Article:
Imagine you're a foster care caseworker in Wisconsin trying to help a child move from a group home to a relative's house in Maryland. In most of the country, that kind of state-to-state transfer is hampered by paperwork, layers of bureaucracy and conflicting state policies that can lead to delays of anywhere from three months to over a year. But federal officials now believe they've found a solution: a web-based tool that speeds up interstate placements. Last month, the U.S. Department of Health and Human Services announced a $3.6 million grant to expand its use across the country.
Since last August, the District of Columbia, Florida, Indiana, Nevada, South Carolina and Wisconsin have participated in a $1.25 million federal pilot to implement the National Electronic Interstate Compact Enterprise (NEICE), a web-based system that allows child welfare agencies to exchange information quickly at a lower cost. A full report about the NEICE pilot is due out later this summer, but the results released so far are encouraging. Over the past 17 months, all six jurisdictions cut the time it takes to place foster children across state lines by 20 percent to 40 percent, depending on the state and the urgency of the placement. So far, states have successfully placed roughly two-thirds of the 6,000 foster children entered into the NEICE system.
The web-based system makes some straightforward improvements to the way states share information about foster children. Currently, when a state is trying to place a foster child with a family in another state, "there are pretty cumbersome processes," said Mical Peterson, an administrator in Minnesota's Child Safety and Permanency Division. Each potential placement requires packets with as many as 100 pages of documents related to the child's health, education and court history. The packets then have to be copied in triplicate because two states and a local child welfare office all have to review the documents. They take time to draft, mail and review. With NEICE, those packets are digitized and emailed.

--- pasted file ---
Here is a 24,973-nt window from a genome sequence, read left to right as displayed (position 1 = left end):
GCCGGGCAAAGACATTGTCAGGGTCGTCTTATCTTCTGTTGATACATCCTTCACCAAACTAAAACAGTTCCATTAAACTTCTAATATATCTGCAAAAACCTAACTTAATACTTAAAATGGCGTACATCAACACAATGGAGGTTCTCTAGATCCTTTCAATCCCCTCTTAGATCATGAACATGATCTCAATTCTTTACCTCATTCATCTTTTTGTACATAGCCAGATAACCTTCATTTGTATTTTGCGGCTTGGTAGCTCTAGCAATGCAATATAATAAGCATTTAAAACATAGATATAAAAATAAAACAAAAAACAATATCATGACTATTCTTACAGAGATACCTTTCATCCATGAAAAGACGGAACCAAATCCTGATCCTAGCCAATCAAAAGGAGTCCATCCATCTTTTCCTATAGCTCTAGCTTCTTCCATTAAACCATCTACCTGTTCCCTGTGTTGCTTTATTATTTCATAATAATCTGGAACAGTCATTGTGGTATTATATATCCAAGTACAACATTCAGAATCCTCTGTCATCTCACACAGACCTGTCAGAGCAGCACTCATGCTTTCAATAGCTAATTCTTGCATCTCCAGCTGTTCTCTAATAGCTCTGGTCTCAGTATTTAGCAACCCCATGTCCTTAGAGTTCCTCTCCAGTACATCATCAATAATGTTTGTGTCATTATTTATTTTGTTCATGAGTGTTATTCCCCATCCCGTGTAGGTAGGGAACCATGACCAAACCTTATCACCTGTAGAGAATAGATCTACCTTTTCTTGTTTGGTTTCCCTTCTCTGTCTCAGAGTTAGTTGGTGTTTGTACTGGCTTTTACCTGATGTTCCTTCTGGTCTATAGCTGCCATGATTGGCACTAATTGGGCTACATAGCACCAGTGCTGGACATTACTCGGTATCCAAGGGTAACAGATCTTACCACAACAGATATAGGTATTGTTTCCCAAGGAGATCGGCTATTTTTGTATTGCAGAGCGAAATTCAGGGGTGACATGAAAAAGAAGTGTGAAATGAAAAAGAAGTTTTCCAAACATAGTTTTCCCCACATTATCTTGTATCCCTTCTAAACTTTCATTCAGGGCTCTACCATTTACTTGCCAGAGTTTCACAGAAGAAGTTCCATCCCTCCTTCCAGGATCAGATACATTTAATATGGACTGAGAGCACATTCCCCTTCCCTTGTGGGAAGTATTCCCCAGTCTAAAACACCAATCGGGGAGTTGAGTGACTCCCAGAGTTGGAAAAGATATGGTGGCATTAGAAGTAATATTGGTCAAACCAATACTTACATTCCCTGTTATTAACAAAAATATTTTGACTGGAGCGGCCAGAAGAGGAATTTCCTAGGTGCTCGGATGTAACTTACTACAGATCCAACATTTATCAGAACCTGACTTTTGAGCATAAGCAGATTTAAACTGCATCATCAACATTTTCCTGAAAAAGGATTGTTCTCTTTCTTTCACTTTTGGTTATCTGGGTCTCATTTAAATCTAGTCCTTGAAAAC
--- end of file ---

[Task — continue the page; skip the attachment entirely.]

A 2006 report to the Administration of Children and Families shows why states are so focused on improving interstate transfers. Federal data suggest interstate placements are more likely to be permanent than in-state placements. That's probably because children are more likely to live with relatives when they go through an interstate placement. Several studies have found that living with family members tends to mean greater stability in the lives of foster children.
While researchers and advocates in child welfare welcomed news about the grant, they cautioned that technological fixes only go so far and structural problems continue to undermine the state-to-state transfer of foster children. Tracey Field, who oversees child welfare strategy at the Annie E. Casey Foundation, points to the Interstate Compact on the Placement of Children, a voluntary legal agreement between 50 states, D.C. and the Virgin Islands. The compact dates back to 1960, when states decided they needed national protocols for moving a foster child from one state to another. But today the compact is "one of the most antagonizing, antiquated, and burdensome administrative processes required as part of the child-placement continuum," according to the American Public Human Services Association, a nonprofit representing state and local departments of social services. "At best, [the compact] provides for a fragmented system that breeds an inefficient and sometimes ineffective use of time and resources."
A report commissioned last year by the Casey Foundation detailed some of the problems with the compact. For one, it requires the state receiving a foster child to assess whether the family is suitable for accepting that child, but the current process for that assessment is dysfunctional. The Casey report concluded that the compact "contains no specific deadlines for the completion" of the assessment, and that it "does not set clear standards for how child welfare agencies must evaluate potential placements."
Those standards are important, the report said, because state agencies appeared to be denying placements for seemingly arbitrary reasons. "While the technology will certainly help, it doesn't cure a lot of problems with the [compact]," said Vivek Sankaran, a University of Michigan law professor who wrote the report for the Casey Foundation. "A state can deny a placement for any reason that it deems fit and it's insulated from any kind of review."
Field points to another problem with the compact that better technology won't solve: Caseworkers tend to prioritize foster children in their own state over children from another state. "When you get another state saying we need you to check out a home, that means someone from the receiving state is going to have to do a home study," she explained. "That detracts from the job that they're doing for the kids in their own state."